Medically Reviewed By Dr. Joanne Getsy
Last Modified March 14, 2019

15 Cited Article Sources

  1. Lacourt, A. et al. (2017, August 20). Dose-time-response association between occupational asbestos exposure and pleural mesothelioma. Retrieved from https://oem.bmj.com/content/74/9/691
  2. American Cancer Society. (2016, February 17). What Are the Key Statistics About Malignant Mesothelioma. Retrieved from https://www.cancer.org/cancer/malignant-mesothelioma/about/key-statistics.html
  3. Sage, A.P. et al. (2018, July 27). Genomics and Epigenetics of Malignant Mesothelioma. Retrieved from https://www.ncbi.nlm.nih.gov/pmc/articles/PMC6163664/
  4. Frost, G. (2013, October 1). The latency period of mesothelioma among a cohort of British asbestos workers (1978–2005). Retrieved from https://www.ncbi.nlm.nih.gov/pmc/articles/PMC3790169
  5. Rusch V.W. et al. (2012, November). Initial analysis of the international association for the study of lung cancer mesothelioma database. Retrieved from https://www.jto.org/article/S1556-0864(15)33132-4/fulltext
  6. Świątkowska, B. et al. (2016, June 2). Medical monitoring of asbestos-exposed workers: experience from Poland. Bulletin of the World Health Organization. Retrieved from http://www.who.int/bulletin/volumes/94/8/15-159426.pdf
  7. Baur, X. (2018, January). Asbestos-Related Disorders in Germany: Background, Politics, Incidence, Diagnostics and Compensation. Retrieved from https://www.ncbi.nlm.nih.gov/pmc/articles/PMC5800242/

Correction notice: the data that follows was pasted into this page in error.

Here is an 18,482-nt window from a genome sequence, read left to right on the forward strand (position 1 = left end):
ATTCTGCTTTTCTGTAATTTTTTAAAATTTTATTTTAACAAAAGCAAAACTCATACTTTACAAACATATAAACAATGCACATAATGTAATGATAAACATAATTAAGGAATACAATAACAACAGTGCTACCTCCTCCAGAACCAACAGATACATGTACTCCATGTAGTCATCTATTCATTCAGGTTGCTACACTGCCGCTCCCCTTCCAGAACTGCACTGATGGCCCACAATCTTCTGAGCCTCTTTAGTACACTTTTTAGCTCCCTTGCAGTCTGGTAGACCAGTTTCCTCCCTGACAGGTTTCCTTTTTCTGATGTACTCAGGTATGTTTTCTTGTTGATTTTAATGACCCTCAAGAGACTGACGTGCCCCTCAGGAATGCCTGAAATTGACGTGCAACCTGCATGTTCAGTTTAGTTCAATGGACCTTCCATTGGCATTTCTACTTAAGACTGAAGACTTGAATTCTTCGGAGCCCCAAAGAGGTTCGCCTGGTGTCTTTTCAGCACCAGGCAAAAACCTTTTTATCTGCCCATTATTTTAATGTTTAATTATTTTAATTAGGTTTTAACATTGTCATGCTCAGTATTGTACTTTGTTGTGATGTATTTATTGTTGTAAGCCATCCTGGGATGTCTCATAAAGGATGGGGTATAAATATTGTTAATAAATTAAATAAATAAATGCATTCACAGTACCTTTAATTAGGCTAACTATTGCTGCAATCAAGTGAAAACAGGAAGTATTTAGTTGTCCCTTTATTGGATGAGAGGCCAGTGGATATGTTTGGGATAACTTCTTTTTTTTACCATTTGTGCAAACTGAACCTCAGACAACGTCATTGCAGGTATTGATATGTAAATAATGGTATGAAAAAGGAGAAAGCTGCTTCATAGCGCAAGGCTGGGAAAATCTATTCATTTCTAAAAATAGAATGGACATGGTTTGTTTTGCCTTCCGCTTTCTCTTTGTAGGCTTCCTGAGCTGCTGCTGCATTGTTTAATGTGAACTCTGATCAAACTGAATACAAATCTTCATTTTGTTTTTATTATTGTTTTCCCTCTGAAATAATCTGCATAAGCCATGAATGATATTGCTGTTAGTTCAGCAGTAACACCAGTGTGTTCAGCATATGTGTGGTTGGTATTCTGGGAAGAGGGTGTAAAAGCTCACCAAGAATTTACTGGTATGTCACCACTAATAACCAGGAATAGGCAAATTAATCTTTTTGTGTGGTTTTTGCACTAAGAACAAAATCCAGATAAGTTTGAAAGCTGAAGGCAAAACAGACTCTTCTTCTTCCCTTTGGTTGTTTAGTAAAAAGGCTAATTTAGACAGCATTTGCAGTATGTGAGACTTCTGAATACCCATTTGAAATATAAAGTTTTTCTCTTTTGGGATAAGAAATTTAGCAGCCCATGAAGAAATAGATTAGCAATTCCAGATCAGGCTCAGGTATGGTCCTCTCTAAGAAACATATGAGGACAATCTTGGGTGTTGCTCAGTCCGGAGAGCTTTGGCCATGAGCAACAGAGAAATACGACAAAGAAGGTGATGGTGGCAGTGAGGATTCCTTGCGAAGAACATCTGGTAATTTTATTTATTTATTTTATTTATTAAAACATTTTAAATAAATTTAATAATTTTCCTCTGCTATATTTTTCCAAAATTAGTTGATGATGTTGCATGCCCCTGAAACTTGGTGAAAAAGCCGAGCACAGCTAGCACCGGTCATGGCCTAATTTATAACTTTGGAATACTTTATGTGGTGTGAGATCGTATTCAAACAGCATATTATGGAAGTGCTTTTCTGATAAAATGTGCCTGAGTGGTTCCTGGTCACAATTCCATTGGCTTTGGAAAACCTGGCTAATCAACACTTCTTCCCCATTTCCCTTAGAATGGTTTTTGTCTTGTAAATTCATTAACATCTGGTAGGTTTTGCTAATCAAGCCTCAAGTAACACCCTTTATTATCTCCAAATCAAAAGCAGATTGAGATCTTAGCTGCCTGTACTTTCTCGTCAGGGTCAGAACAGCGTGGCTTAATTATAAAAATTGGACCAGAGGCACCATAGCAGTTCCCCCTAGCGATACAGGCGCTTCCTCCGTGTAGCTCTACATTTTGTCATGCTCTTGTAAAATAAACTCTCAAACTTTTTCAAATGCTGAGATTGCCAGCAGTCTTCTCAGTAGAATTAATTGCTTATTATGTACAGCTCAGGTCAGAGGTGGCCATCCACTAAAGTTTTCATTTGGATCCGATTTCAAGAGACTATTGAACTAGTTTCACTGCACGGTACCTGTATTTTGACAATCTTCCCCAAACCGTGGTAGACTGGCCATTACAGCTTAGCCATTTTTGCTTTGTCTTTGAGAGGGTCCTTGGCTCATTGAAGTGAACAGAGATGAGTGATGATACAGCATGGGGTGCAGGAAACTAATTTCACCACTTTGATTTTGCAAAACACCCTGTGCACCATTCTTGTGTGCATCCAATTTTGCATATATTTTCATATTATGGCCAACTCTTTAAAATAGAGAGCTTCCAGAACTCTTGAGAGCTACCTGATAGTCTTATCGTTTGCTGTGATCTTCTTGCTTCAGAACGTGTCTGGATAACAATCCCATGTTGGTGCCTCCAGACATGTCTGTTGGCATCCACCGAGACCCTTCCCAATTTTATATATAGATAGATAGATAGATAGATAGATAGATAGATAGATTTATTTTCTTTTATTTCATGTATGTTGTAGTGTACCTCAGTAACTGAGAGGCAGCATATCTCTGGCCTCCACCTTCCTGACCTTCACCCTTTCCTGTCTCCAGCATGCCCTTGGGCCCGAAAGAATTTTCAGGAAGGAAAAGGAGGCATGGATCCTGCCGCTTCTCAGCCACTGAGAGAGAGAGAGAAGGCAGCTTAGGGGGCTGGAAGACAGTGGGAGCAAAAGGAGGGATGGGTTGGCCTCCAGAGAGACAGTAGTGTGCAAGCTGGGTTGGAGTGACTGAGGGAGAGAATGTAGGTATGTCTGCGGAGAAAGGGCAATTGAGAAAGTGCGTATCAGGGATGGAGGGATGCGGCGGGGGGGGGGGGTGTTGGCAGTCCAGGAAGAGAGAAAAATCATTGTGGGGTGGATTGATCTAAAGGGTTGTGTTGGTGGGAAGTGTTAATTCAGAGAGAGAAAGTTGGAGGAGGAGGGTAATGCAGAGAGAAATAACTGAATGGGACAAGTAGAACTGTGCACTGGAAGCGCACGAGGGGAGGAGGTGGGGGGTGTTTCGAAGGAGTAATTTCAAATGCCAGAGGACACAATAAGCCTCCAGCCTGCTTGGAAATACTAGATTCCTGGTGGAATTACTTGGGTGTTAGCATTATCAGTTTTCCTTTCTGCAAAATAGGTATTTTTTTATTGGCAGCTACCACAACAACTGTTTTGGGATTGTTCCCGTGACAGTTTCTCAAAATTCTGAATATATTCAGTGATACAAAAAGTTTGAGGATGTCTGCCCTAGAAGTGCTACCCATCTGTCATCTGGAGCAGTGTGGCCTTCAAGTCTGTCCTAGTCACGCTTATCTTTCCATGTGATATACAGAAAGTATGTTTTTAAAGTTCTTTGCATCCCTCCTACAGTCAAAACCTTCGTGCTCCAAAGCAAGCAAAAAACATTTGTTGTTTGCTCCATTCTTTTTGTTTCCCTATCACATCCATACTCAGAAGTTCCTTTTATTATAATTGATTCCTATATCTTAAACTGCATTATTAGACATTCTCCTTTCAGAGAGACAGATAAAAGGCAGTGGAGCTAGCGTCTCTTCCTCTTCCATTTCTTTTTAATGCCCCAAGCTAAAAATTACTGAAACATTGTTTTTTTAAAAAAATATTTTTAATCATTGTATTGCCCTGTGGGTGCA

8. EMS World. (2006, March 18). FDNY Medic Succumbs to Post 9/11 Cancer. Retrieved from https://www.emsworld.com/news/10411509/fdny-medic-succumbs-post-911-cancer
  9. American Cancer Society. (2016, February 17). What Is Malignant Mesothelioma? Retrieved from https://www.cancer.org/cancer/malignant-mesothelioma/about/malignant-mesothelioma.html
  10. Thomas, A. et al. (2016, June 30). Distinctive clinical characteristics of malignant mesothelioma in young patients. Retrieved from https://doi.org/10.18632/oncotarget.4414
  11. Soeberg M. et al. (2018, February 23). Australia's Ongoing Legacy of Asbestos: Significant Challenges Remain Even after the Complete Banning of Asbestos Almost Fifteen Years Ago. Retrieved from https://www.ncbi.nlm.nih.gov/pmc/articles/PMC5858453/
  12. Lacourt, A. et al. (2017, August 20). Dose-time-response association between occupational asbestos exposure and pleural mesothelioma. Retrieved from https://oem.bmj.com/content/74/9/691
  13. Hylebos, M. et al. (2018, June 30). Molecular analysis of an asbestos-exposed Belgian family with a high prevalence of mesothelioma. Retrieved from https://link.springer.com/article/10.1007%2Fs10689-018-0095-1
  14. Carder, M. et al. (2017, December 28). Chest physician-reported, work-related, long-latency respiratory disease in Great Britain. Retrieved from http://erj.ersjournals.com/content/50/6/1700961.long
  15. Plato, N. et al. (2018, April 21). Mesothelioma in Sweden: Dose-Response Analysis for Exposure to 29 Potential Occupational Carcinogenic Agents. Retrieved from https://www.ncbi.nlm.nih.gov/pmc/articles/PMC6129996/